Second. I am convinced that we have to live for a longer period with the situation of a confrontation between “the West” and Russia. Not a new Cold War, but a situation which does not allow to come back to business as usual as long as Russia is not coming back to the agreed rules. NATO does not threaten Russia, but NATO has to take into account the security situation of Member States in the region. In this context NATO has taken adequate decisions to reassure Members and to adapt structures to meet Art 5 obligations. I am sure you are aware of these decisions the NATO-Wales Summit has achieved and the status of implementation (Defense Ministers Meeting last week).

Third. There is a consensus that there is no military solution. Not for Ukraine (it is unrealistic that Ukraine can win a war with Russia) and not for NATO (it is also unrealistic to reach a consensus for an active engagement of the Alliance in the conflict). UNSC in New York and the NATO-Russia Council in Brussels cannot play their role due to the blockade of Moscow to stop violence in eastern Ukraine. The OSCE seems to be the only international organization who has some potential to play an active role. The upcoming German Presidency of the OSCE offers maybe possibilities for my country to use a multinational forum for initiatives.

Fourth. Minsk has shown that there is a possibility to reach a political agreement once there is the necessary political will to do so. But we see that this is not a guarantee for implementation. And there is always space for bilateral diplomatic activities, like the US-initiative for a new round of consultations Nuland/Karasin.

Fifth: to stabilize Ukraine requires i.e. sustainable, well equipped and trained security forces. This is an area where NATO and EU can play an important role. We have heard in the previous panel what NATO and EU are already doing in cooperation with the Ukrainian authorities. I will not reiterate what has already been said by colleagues from Brussels. But I know from my previous experience in Berlin and Brussels how close we have cooperated over the last decades. Ukraine was not only one of strongest troop-contributing non-NATO country in various NATO’s operations but also a strong partner in the context of security sector reform. We can build on this, we can do more and we have the necessary instruments and consultation to do it. In addition, nations can of course provide support on a bilateral basis and as I know several nations have started respective programs.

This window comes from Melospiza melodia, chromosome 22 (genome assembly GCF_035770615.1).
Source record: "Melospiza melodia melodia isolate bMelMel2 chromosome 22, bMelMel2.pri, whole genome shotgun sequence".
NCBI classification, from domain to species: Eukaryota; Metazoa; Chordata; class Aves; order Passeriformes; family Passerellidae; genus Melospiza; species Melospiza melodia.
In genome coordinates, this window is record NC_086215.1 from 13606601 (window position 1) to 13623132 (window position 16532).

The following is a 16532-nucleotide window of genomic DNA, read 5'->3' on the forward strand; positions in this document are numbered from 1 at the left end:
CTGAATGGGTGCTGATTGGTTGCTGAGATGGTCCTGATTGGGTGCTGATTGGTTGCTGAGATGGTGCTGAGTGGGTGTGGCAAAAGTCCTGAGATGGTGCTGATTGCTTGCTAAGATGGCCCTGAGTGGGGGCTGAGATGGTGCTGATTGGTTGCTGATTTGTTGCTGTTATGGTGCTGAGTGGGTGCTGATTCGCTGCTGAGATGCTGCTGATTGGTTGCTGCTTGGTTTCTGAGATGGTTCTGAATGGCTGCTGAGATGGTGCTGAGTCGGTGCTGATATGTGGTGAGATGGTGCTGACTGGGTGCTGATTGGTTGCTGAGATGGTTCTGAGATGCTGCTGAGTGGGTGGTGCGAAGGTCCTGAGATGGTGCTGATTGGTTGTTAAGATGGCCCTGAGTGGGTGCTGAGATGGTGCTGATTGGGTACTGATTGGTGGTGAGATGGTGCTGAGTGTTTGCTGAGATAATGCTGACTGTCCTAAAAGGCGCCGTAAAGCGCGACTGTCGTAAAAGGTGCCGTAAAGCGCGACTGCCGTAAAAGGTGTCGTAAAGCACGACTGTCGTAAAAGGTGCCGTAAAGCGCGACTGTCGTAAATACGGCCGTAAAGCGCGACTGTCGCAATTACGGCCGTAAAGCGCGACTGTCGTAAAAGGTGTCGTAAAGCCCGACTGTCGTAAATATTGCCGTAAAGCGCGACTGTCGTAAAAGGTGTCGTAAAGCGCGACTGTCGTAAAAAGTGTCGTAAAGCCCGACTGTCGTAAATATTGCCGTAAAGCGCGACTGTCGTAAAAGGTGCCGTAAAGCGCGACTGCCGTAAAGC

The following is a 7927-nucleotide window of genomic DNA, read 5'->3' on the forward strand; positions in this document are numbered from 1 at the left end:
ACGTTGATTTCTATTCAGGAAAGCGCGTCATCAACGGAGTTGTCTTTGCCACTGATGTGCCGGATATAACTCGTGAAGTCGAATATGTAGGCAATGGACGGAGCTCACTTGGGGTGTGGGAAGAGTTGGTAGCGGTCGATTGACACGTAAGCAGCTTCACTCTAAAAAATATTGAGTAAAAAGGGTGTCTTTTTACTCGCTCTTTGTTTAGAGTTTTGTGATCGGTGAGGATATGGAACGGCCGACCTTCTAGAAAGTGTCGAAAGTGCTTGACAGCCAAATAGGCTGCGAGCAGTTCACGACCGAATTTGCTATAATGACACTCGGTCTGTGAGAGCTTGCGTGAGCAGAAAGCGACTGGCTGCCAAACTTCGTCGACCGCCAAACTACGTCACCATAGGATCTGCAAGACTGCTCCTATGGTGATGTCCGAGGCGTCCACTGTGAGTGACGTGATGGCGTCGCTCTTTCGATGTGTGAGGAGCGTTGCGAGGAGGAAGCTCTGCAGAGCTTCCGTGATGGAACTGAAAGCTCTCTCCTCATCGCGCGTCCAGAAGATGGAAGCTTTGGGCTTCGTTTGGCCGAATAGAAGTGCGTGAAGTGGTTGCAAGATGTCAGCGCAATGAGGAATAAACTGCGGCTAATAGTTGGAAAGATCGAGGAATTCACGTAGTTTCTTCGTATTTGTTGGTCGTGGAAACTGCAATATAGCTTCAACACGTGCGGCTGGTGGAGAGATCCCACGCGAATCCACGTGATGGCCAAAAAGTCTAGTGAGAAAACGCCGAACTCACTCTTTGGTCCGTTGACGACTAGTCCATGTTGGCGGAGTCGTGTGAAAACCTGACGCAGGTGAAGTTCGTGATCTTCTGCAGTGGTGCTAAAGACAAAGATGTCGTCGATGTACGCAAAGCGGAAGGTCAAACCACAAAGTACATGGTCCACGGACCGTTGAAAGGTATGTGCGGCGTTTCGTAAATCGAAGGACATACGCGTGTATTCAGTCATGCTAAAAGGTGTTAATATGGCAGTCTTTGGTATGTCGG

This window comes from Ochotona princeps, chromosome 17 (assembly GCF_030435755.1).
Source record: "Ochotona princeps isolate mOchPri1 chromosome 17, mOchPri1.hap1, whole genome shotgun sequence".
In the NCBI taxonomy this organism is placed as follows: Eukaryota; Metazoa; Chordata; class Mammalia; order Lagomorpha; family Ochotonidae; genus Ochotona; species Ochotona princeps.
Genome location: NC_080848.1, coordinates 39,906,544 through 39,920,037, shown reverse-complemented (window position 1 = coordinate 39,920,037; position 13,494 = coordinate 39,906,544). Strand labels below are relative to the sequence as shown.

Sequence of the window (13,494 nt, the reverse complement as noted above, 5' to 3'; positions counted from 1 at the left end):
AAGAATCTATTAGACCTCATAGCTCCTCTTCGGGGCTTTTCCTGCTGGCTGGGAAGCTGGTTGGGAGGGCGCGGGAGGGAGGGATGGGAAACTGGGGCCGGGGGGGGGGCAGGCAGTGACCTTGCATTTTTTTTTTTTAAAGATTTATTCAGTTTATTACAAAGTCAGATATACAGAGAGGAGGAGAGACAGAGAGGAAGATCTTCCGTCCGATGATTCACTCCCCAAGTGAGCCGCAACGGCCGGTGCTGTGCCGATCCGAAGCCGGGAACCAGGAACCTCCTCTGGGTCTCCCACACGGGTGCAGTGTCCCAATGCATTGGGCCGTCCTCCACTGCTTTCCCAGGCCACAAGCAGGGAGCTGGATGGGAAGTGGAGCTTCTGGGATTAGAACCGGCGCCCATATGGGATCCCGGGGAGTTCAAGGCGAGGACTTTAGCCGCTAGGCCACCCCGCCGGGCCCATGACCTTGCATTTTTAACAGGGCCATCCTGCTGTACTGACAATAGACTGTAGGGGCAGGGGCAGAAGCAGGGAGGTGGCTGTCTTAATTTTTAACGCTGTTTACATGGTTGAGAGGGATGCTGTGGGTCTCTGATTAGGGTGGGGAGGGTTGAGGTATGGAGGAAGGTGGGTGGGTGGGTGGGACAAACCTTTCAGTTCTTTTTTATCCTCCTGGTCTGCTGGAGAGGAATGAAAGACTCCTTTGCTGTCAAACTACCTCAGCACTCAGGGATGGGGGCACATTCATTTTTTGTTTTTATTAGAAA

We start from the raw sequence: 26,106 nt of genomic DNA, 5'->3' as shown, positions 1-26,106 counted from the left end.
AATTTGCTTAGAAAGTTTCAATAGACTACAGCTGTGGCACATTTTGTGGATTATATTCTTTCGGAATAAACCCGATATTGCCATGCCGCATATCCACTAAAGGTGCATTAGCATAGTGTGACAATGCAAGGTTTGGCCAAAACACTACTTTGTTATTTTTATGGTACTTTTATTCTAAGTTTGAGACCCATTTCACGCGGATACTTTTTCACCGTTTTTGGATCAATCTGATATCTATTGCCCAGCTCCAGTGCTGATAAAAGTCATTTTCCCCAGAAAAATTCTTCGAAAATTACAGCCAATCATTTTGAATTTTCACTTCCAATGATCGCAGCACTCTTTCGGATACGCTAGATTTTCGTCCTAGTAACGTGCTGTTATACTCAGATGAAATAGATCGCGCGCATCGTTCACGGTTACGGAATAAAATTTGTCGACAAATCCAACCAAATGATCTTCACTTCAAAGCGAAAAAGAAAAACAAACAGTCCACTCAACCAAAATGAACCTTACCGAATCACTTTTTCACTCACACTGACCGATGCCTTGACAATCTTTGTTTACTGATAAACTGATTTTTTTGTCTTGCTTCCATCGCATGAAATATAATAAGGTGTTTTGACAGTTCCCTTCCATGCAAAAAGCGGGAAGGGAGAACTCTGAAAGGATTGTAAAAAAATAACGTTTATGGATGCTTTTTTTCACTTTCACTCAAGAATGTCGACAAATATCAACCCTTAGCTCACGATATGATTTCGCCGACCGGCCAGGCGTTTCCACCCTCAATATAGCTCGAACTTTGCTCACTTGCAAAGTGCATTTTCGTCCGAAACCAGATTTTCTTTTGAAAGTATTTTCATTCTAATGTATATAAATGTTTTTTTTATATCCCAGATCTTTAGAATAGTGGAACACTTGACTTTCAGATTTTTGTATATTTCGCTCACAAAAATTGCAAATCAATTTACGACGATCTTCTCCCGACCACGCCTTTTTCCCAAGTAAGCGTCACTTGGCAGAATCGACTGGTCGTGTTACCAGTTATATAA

And finally, Sixth. The perspective of Membership in NATO and EU. It is the right of each sovereign country to decide on its own how and in what context she wants to organize her security. No-one has the right to intervene. Besides the fact that a decision is currently not on the agenda, you have the instruments available (NATO-Ukraine Commission, NATO-EU Association Agreement) to move forward. The perspective of an active participation in multinational formations can itself have a positive effect of stabilization. To achieve this, a national consensus is necessary as well as the political will to meet the necessary standards. This is first of all a political challenge for you and your partners.

With this let me close my introductory remarks in this Panel. Thank you very much for your attention. I am ready to listen to your comments or to answer your questions that you may wish to raise.

01.02.2016 21:24:00